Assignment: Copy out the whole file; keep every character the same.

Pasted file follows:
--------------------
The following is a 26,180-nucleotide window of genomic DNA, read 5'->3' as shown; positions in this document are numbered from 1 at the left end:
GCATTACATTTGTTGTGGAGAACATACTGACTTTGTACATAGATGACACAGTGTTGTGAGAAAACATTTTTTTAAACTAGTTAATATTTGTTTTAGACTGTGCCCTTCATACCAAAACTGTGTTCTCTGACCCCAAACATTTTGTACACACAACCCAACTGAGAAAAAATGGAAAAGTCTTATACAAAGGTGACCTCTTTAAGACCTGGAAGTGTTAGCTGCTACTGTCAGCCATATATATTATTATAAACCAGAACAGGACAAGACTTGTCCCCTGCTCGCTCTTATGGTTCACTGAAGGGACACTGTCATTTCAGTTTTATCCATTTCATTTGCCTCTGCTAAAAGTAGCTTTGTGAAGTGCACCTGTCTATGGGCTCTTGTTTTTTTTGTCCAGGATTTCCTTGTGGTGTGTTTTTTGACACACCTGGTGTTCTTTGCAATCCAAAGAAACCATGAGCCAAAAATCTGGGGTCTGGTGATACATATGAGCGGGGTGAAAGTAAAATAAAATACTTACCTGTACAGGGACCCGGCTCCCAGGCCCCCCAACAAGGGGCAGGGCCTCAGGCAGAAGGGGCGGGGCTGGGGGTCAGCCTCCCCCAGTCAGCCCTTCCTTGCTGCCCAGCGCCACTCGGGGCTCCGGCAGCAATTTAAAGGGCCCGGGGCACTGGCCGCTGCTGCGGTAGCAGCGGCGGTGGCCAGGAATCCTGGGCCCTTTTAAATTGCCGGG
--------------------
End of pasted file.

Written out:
The following is a 26,180-nucleotide window of genomic DNA, read 5'->3' as shown; positions in this document are numbered from 1 at the left end:
GCATTACATTTGTTGTGGAGAACATACTGACTTTGTACATAGATGACACAGTGTTGTGAGAAAACATTTTTTTAAACTAGTTAATATTTGTTTTAGACTGTGCCCTTCATACCAAAACTGTGTTCTCTGACCCCAAACATTTTGTACACACAACCCAACTGAGAAAAAATGGAAAAGTCTTATACAAAGGTGACCTCTTTAAGACCTGGAAGTGTTAGCTGCTACTGTCAGCCATATATATTATTATAAACCAGAACAGGACAAGACTTGTCCCCTGCTCGCTCTTATGGTTCACTGAAGGGACACTGTCATTTCAGTTTTATCCATTTCATTTGCCTCTGCTAAAAGTAGCTTTGTGAAGTGCACCTGTCTATGGGCTCTTGTTTTTTTTGTCCAGGATTTCCTTGTGGTGTGTTTTTTGACACACCTGGTGTTCTTTGCAATCCAAAGAAACCATGAGCCAAAAATCTGGGGTCTGGTGATACATATGAGCGGGGTGAAAGTAAAATAAAATACTTACCTGTACAGGGACCCGGCTCCCAGGCCCCCCAACAAGGGGCAGGGCCTCAGGCAGAAGGGGCGGGGCTGGGGGTCAGCCTCCCCCAGTCAGCCCTTCCTTGCTGCCCAGCGCCACTCGGGGCTCCGGCAGCAATTTAAAGGGCCCGGGGCACTGGCCGCTGCTGCGGTAGCAGCGGCGGTGGCCAGGAATCCTGGGCCCTTTTAAATTGCCGGG